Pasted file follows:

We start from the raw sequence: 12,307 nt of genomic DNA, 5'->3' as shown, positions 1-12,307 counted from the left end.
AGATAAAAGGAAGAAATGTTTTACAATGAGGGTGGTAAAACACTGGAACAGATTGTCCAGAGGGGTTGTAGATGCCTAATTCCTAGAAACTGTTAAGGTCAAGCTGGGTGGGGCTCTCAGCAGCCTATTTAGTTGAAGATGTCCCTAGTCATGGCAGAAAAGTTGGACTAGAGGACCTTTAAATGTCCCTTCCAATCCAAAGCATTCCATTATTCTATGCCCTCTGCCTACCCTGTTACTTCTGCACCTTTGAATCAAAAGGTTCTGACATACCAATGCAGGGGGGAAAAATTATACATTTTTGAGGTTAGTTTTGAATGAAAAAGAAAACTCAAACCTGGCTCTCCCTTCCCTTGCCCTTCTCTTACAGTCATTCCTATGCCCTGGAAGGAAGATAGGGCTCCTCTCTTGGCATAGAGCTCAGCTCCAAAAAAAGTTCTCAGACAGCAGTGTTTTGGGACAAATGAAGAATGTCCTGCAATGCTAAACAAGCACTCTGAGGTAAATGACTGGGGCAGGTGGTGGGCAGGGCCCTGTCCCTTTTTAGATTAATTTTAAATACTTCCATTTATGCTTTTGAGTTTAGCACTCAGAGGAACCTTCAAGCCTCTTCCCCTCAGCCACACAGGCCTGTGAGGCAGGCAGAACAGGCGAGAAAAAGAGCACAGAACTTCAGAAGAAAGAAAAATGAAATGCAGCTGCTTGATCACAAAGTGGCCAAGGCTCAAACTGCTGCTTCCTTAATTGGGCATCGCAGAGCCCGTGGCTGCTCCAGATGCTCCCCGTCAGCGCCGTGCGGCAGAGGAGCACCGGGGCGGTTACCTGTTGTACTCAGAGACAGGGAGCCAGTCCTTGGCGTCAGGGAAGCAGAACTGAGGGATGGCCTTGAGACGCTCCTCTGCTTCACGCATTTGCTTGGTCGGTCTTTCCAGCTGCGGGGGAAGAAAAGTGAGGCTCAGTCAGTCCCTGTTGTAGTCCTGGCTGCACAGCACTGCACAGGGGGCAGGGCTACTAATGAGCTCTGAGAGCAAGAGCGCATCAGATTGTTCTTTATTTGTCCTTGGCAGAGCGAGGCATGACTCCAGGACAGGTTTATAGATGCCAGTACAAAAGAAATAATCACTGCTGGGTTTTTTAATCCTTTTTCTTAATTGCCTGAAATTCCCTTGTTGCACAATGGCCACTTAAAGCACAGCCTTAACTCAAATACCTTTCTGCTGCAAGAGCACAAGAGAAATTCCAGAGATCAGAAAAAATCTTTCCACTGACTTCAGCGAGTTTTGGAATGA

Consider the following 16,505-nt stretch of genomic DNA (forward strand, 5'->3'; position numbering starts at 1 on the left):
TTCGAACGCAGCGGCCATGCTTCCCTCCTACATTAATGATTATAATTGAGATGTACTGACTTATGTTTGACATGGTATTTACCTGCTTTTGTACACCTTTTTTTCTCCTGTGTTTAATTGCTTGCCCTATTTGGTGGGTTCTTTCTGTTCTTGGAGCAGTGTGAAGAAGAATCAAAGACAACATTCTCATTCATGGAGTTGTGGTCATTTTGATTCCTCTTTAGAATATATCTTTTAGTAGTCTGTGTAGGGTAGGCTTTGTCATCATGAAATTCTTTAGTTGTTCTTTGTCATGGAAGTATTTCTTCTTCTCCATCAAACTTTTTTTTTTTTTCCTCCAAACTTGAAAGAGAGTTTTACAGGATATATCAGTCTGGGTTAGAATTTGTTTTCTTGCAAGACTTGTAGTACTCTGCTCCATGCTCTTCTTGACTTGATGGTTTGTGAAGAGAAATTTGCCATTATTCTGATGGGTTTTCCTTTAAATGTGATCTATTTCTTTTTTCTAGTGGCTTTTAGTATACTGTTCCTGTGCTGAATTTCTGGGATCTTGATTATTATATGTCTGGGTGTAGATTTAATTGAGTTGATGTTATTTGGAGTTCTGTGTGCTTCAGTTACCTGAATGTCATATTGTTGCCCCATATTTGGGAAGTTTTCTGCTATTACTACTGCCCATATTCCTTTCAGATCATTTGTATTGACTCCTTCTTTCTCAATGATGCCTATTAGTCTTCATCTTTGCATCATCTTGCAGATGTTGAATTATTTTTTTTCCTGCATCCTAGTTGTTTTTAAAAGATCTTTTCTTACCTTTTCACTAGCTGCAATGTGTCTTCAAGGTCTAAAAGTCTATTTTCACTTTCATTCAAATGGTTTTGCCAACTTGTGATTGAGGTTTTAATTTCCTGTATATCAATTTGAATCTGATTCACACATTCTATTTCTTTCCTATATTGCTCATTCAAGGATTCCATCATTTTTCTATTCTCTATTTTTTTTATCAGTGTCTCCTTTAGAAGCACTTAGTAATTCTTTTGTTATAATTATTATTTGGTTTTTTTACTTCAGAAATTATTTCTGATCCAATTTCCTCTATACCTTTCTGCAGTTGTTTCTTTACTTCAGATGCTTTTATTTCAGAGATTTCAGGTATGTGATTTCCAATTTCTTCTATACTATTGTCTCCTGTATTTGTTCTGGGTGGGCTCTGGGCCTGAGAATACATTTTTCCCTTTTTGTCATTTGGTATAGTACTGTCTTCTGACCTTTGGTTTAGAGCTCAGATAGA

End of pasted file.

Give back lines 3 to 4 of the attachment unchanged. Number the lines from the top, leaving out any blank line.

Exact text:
Consider the following 16,505-nt stretch of genomic DNA (forward strand, 5'->3'; position numbering starts at 1 on the left):
TTCGAACGCAGCGGCCATGCTTCCCTCCTACATTAATGATTATAATTGAGATGTACTGACTTATGTTTGACATGGTATTTACCTGCTTTTGTACACCTTTTTTTCTCCTGTGTTTAATTGCTTGCCCTATTTGGTGGGTTCTTTCTGTTCTTGGAGCAGTGTGAAGAAGAATCAAAGACAACATTCTCATTCATGGAGTTGTGGTCATTTTGATTCCTCTTTAGAATATATCTTTTAGTAGTCTGTGTAGGGTAGGCTTTGTCATCATGAAATTCTTTAGTTGTTCTTTGTCATGGAAGTATTTCTTCTTCTCCATCAAACTTTTTTTTTTTTTCCTCCAAACTTGAAAGAGAGTTTTACAGGATATATCAGTCTGGGTTAGAATTTGTTTTCTTGCAAGACTTGTAGTACTCTGCTCCATGCTCTTCTTGACTTGATGGTTTGTGAAGAGAAATTTGCCATTATTCTGATGGGTTTTCCTTTAAATGTGATCTATTTCTTTTTTCTAGTGGCTTTTAGTATACTGTTCCTGTGCTGAATTTCTGGGATCTTGATTATTATATGTCTGGGTGTAGATTTAATTGAGTTGATGTTATTTGGAGTTCTGTGTGCTTCAGTTACCTGAATGTCATATTGTTGCCCCATATTTGGGAAGTTTTCTGCTATTACTACTGCCCATATTCCTTTCAGATCATTTGTATTGACTCCTTCTTTCTCAATGATGCCTATTAGTCTTCATCTTTGCATCATCTTGCAGATGTTGAATTATTTTTTTTCCTGCATCCTAGTTGTTTTTAAAAGATCTTTTCTTACCTTTTCACTAGCTGCAATGTGTCTTCAAGGTCTAAAAGTCTATTTTCACTTTCATTCAAATGGTTTTGCCAACTTGTGATTGAGGTTTTAATTTCCTGTATATCAATTTGAATCTGATTCACACATTCTATTTCTTTCCTATATTGCTCATTCAAGGATTCCATCATTTTTCTATTCTCTATTTTTTTTATCAGTGTCTCCTTTAGAAGCACTTAGTAATTCTTTTGTTATAATTATTATTTGGTTTTTTTACTTCAGAAATTATTTCTGATCCAATTTCCTCTATACCTTTCTGCAGTTGTTTCTTTACTTCAGATGCTTTTATTTCAGAGATTTCAGGTATGTGATTTCCAATTTCTTCTATACTATTGTCTCCTGTATTTGTTCTGGGTGGGCTCTGGGCCTGAGAATACATTTTTCCCTTTTTGTCATTTGGTATAGTACTGTCTTCTGACCTTTGGTTTAGAGCTCAGATAGA